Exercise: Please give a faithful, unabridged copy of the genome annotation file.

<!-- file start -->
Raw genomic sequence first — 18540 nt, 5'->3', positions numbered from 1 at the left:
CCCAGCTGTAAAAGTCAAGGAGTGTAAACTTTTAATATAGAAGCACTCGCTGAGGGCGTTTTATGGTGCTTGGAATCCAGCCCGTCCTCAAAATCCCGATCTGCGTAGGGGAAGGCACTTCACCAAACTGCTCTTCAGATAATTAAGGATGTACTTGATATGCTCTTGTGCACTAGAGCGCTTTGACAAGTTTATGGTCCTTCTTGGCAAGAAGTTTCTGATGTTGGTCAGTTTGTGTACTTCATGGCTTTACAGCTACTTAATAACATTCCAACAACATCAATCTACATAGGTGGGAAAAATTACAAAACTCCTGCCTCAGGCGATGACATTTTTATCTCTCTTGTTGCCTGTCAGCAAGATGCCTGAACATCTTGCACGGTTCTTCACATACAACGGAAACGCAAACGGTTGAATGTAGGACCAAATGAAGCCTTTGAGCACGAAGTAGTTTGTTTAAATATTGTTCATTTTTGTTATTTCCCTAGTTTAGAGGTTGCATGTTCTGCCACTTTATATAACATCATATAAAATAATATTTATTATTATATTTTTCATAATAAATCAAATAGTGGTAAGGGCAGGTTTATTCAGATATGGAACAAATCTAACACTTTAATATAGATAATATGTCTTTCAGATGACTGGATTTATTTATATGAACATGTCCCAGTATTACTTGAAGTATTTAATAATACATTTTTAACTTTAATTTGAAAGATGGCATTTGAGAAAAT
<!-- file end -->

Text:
Raw genomic sequence first — 18540 nt, 5'->3', positions numbered from 1 at the left:
CCCAGCTGTAAAAGTCAAGGAGTGTAAACTTTTAATATAGAAGCACTCGCTGAGGGCGTTTTATGGTGCTTGGAATCCAGCCCGTCCTCAAAATCCCGATCTGCGTAGGGGAAGGCACTTCACCAAACTGCTCTTCAGATAATTAAGGATGTACTTGATATGCTCTTGTGCACTAGAGCGCTTTGACAAGTTTATGGTCCTTCTTGGCAAGAAGTTTCTGATGTTGGTCAGTTTGTGTACTTCATGGCTTTACAGCTACTTAATAACATTCCAACAACATCAATCTACATAGGTGGGAAAAATTACAAAACTCCTGCCTCAGGCGATGACATTTTTATCTCTCTTGTTGCCTGTCAGCAAGATGCCTGAACATCTTGCACGGTTCTTCACATACAACGGAAACGCAAACGGTTGAATGTAGGACCAAATGAAGCCTTTGAGCACGAAGTAGTTTGTTTAAATATTGTTCATTTTTGTTATTTCCCTAGTTTAGAGGTTGCATGTTCTGCCACTTTATATAACATCATATAAAATAATATTTATTATTATATTTTTCATAATAAATCAAATAGTGGTAAGGGCAGGTTTATTCAGATATGGAACAAATCTAACACTTTAATATAGATAATATGTCTTTCAGATGACTGGATTTATTTATATGAACATGTCCCAGTATTACTTGAAGTATTTAATAATACATTTTTAACTTTAATTTGAAAGATGGCATTTGAGAAAAT